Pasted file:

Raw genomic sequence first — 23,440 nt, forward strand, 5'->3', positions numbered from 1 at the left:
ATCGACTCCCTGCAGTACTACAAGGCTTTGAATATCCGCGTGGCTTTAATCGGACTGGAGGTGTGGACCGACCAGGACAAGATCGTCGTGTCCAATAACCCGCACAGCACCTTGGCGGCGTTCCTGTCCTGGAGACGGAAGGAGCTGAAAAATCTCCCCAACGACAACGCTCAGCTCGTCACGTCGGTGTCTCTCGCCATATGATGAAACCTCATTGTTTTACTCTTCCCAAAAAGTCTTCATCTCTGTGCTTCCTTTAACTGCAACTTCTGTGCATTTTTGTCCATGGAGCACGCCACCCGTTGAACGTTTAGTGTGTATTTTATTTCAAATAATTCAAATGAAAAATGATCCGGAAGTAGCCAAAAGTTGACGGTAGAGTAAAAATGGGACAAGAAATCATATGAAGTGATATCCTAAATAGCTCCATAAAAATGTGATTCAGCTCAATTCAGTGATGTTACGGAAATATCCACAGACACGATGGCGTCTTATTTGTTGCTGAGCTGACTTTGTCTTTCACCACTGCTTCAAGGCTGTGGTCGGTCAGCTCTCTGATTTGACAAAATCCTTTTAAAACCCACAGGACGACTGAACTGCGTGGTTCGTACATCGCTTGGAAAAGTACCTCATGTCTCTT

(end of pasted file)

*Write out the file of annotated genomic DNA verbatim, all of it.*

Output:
Raw genomic sequence first — 23,440 nt, forward strand, 5'->3', positions numbered from 1 at the left:
ATCGACTCCCTGCAGTACTACAAGGCTTTGAATATCCGCGTGGCTTTAATCGGACTGGAGGTGTGGACCGACCAGGACAAGATCGTCGTGTCCAATAACCCGCACAGCACCTTGGCGGCGTTCCTGTCCTGGAGACGGAAGGAGCTGAAAAATCTCCCCAACGACAACGCTCAGCTCGTCACGTCGGTGTCTCTCGCCATATGATGAAACCTCATTGTTTTACTCTTCCCAAAAAGTCTTCATCTCTGTGCTTCCTTTAACTGCAACTTCTGTGCATTTTTGTCCATGGAGCACGCCACCCGTTGAACGTTTAGTGTGTATTTTATTTCAAATAATTCAAATGAAAAATGATCCGGAAGTAGCCAAAAGTTGACGGTAGAGTAAAAATGGGACAAGAAATCATATGAAGTGATATCCTAAATAGCTCCATAAAAATGTGATTCAGCTCAATTCAGTGATGTTACGGAAATATCCACAGACACGATGGCGTCTTATTTGTTGCTGAGCTGACTTTGTCTTTCACCACTGCTTCAAGGCTGTGGTCGGTCAGCTCTCTGATTTGACAAAATCCTTTTAAAACCCACAGGACGACTGAACTGCGTGGTTCGTACATCGCTTGGAAAAGTACCTCATGTCTCTT